James Madison survived longer than any other member of the most remarkable generation of political leaders in American history. Born in the middle of the eighteenth century as a subject of King George II, the Father of the United States Constitution lived until 1836, when he died a citizen of Andrew Jackson's republic. For over forty years he played a pivotal role in the creation and defense of a new political order. He lived long enough to see even that Revolutionary world transformed, and the system of government he had nurtured threatened by the disruptive forces of a new era that would ultimately lead to civil war. In recounting the experience of Madison and several of his legatees who witnessed the violent test of whether his republic could endure, McCoy dramatizes the actual working out in human lives of critical cultural and political issues.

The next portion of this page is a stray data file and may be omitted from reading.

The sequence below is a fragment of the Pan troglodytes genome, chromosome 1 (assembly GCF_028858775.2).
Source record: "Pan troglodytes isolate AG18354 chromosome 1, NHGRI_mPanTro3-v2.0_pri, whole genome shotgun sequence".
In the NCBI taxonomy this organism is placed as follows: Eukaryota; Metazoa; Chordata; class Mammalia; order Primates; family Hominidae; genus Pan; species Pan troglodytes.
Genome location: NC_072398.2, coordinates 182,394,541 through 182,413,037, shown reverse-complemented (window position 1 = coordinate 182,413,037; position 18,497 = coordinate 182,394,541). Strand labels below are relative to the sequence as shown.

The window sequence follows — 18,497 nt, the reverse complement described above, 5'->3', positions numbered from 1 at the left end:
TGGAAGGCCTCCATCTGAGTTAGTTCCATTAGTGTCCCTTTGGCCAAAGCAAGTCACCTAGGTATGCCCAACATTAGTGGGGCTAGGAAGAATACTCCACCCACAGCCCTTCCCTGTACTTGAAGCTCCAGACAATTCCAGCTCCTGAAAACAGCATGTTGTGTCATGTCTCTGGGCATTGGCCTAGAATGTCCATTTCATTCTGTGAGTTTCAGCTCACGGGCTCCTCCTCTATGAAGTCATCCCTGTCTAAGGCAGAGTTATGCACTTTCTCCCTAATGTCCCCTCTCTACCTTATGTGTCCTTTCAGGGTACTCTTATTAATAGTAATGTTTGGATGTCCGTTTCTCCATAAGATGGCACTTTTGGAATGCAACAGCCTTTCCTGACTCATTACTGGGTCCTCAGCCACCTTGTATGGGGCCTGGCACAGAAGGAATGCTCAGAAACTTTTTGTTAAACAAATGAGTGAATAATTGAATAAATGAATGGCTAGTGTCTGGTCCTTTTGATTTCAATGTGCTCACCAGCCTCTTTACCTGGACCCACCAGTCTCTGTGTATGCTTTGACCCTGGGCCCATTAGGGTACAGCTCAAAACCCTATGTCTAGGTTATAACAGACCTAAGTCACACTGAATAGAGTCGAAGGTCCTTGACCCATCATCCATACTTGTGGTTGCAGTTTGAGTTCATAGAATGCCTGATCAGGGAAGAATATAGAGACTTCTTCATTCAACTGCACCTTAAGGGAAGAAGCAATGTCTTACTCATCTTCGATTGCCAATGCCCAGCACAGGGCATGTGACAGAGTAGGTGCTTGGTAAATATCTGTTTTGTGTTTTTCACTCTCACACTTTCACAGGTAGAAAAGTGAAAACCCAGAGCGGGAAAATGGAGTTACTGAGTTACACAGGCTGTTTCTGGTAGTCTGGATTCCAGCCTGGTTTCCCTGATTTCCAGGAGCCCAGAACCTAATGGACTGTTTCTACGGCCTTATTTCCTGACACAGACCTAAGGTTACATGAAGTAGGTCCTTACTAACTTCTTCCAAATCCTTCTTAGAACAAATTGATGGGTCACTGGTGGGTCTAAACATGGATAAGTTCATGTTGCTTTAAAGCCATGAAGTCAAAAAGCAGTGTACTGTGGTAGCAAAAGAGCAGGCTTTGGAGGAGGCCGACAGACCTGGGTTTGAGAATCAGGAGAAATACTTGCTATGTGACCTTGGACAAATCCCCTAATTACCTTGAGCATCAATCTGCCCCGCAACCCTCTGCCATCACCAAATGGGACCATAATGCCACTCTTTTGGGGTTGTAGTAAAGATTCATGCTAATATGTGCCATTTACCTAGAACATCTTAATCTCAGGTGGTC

'What makes this thoroughly researched study all the more enjoyable is McCoy's accomplishment as a biographer. He knows Madison; he is acquainted with the man rather than with an historical figure. As a result, the reader stands beside Madison in two stormy, antebellum decades. One can understand his thinking and anticipate his actions. This is superb historical reporting. Both Madison and McCoy will receive accolades as a result of this new treatment.' Richmond News Leader 'By focusing on Madison's later years, Drew McCoy has given us a brilliant analysis of Madison's conservatism, and of the way it operated in his reactions to the issues of his day. More important, he has shown how those issues emerged from the Constitution itself, as the conflicts it subdued grew too strong to be contained within the political framework it furnished ... It is a searching commentary on the ambiguities in the original Constitution of the world's greatest republic.' The New Republic 'This inquiry into a complex mind and fascinating personality will please any reader looking for a rigorous but perfectly accessible treatment of Madison's accomplishments and contributions.' Book List